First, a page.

Dimetrious Woods was preparing to go back to prison.
“The attorney general is probably dreaming of my soul,” he texted me.
It was the day after the Missouri Supreme Court determined that his nearly two years of freedom had come as the result of a bad court ruling. In two opinions issued earlier this month, the state’s highest court ruled that a change the Missouri Legislature made to the state criminal code — making all nonviolent drug crimes eligible for parole — could not be applied retroactively.
The change to the law came as Woods was seven years into a 25-year sentence for drug trafficking. With the help of Kansas City lawyer Kent Gipson, Woods filed a motion to have the new law applied to him. Cole County Judge Dan Green agreed that it should. In March 2018, the parole board set him free.
Since then, he’s spent a lot of time in his car traveling Interstate 70 between Columbia, where he and his son opened an auto detailing business, and his St. Louis County home, around the corner from Ritenour High School, near where he grew up.
Driving is one of those things that makes Woods appreciate his freedom.
Unless Gipson finds a way to reverse the court’s ruling, at least as it applies to Woods, his driving days might be over, at least for another 12 years.
But there is some uncertainty as to what happens next.
On the day after the court’s ruling, Woods heard from his probation officer. Expect a warrant for his arrest to be issued, he was told. Prison beckoned.
I asked the probation and parole department what it expected to do.
“He will be returned to DOC custody in compliance with the Supreme Court ruling,” a spokeswoman told me in an email.
About half an hour later, she emailed back:
“I take that back,” she wrote. “No action is being taken at this time.”
That’s because Gipson had called the office of Attorney General Eric Schmitt, and made it clear that arresting Woods before he had an opportunity to file for a re-hearing, or further appeal the latest ruling, would be illegal.
So Woods remained free.
Now Gipson is trying a Hail Mary.
On Wednesday he wrote Schmitt a letter asking him to dismiss the appeal that led to the Missouri Supreme Court ruling.
That appeal had been filed by the previous attorney general, Josh Hawley, who is now a U.S. senator. Even though the court has already ruled on it, Schmitt could just pull the case back, meaning the ruling would no longer apply to Woods. He’s the only one of about 120 similar people who had been convicted of a nonviolent drug offense without the possibility of parole who has been released from prison.
“I am asking you in your capacity as the Chief Law Enforcement Officer for the State of Missouri, in the interest of justice, to consider filing a voluntary dismissal of the State’s appeal in the Woods case,” Gipson wrote to Schmitt. “Mr. Woods was paroled approximately two years ago and, by all accounts, has been a model parolee. Mr. Woods has been reunited with his family and has started a thriving business in Columbia with one of his sons and has become a mentor for troubled youth. … As you are well aware, both Missouri’s ethical rules and ABA Guidelines set forth the special responsibilities of prosecutors as ministers of justice. In light of a prosecutor’s solemn duty to do justice, we believe that it is not a close call that justice dictates the dismissal of this appeal.”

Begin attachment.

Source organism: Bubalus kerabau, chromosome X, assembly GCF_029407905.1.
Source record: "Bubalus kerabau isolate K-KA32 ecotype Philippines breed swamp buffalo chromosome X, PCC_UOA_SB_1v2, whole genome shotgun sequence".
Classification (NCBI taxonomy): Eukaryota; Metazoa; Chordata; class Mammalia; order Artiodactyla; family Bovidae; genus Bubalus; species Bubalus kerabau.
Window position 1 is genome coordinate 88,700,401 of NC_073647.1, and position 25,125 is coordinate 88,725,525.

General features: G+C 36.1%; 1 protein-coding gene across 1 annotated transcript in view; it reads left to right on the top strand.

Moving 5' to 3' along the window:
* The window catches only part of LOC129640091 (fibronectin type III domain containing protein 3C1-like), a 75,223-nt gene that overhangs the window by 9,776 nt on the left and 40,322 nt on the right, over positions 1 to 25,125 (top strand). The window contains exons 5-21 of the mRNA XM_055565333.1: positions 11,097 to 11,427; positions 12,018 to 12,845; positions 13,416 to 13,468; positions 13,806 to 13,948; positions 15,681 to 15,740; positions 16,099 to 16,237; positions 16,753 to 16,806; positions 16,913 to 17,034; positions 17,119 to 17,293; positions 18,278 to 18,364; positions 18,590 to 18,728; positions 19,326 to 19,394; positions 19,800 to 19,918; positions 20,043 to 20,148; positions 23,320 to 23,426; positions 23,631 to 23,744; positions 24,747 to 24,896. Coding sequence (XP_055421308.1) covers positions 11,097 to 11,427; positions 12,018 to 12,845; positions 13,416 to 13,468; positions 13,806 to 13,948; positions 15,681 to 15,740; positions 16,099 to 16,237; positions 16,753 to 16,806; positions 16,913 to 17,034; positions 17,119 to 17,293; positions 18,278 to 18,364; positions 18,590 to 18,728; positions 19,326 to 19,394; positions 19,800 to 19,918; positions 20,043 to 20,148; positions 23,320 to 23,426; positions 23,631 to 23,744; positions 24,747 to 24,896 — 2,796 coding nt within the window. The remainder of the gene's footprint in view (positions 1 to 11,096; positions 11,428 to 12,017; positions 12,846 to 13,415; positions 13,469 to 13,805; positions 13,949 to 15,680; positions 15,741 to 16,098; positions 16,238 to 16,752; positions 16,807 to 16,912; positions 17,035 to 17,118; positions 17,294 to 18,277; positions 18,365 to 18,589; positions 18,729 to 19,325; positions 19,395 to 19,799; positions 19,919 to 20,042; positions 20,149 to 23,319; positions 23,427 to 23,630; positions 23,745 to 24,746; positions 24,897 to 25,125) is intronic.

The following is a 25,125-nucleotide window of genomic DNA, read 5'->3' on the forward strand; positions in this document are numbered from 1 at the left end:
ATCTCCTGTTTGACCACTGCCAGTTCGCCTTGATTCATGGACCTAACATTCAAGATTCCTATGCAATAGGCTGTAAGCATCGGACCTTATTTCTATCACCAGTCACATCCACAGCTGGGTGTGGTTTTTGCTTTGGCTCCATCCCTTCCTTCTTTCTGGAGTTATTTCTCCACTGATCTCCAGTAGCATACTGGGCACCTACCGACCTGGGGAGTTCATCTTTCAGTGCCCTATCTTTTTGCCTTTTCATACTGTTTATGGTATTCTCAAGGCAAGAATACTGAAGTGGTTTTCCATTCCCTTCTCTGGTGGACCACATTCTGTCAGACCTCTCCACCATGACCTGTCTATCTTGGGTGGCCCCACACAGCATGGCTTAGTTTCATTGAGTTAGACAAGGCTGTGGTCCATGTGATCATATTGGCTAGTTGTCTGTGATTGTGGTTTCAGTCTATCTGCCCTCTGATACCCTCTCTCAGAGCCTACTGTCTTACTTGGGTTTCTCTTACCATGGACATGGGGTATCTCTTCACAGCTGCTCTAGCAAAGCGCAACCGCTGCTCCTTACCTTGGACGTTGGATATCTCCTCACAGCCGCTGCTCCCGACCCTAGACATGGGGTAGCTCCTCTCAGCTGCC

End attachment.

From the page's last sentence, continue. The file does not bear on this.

Three words in that letter should be particularly familiar to Schmitt these days: “ministers of justice.”
They appear in multiple court filings in another case he is involved in. In that case, St. Louis Circuit Attorney Kimberly M. Gardner is seeking a hearing concerning convicted murderer Lamar Johnson. Gardner believes Johnson is innocent, and it is her duty as a “minister of justice” to ask the court to overturn his past conviction. Schmitt is trying to block Gardner’s actions, though he has not disputed Gardner’s allegation that Johnson is innocent. This week, 45 elected prosecutors from around the country filed an amicus brief with the Missouri Supreme Court agreeing with Gardner, urging the court to allow her to be a minister of justice. Similarly, 11 retired Missouri judges filed their own brief, writing that the duty of the prosecutor is “to do justice — not just seek convictions.”
In Woods’ case, nobody is arguing his innocence, least of all him. He did that which he was accused of. He was a drug dealer, he tells the young people he mentors, but he is reformed, and he has paid the price for his sins, and will continue to do so. What Woods and his attorneys are asking of Schmitt is that he do justice.
“Returning (Woods) to prison would be inhumane, cruel, and fundamentally unjust,” Gipson wrote. If Schmitt will dismiss his appeal before the court’s ruling becomes final, it “will allow Woods to serve the remainder of his sentence on parole and continue to be a productive and prosperous citizen rather than an unnecessary financial burden on the taxpayers of Missouri.”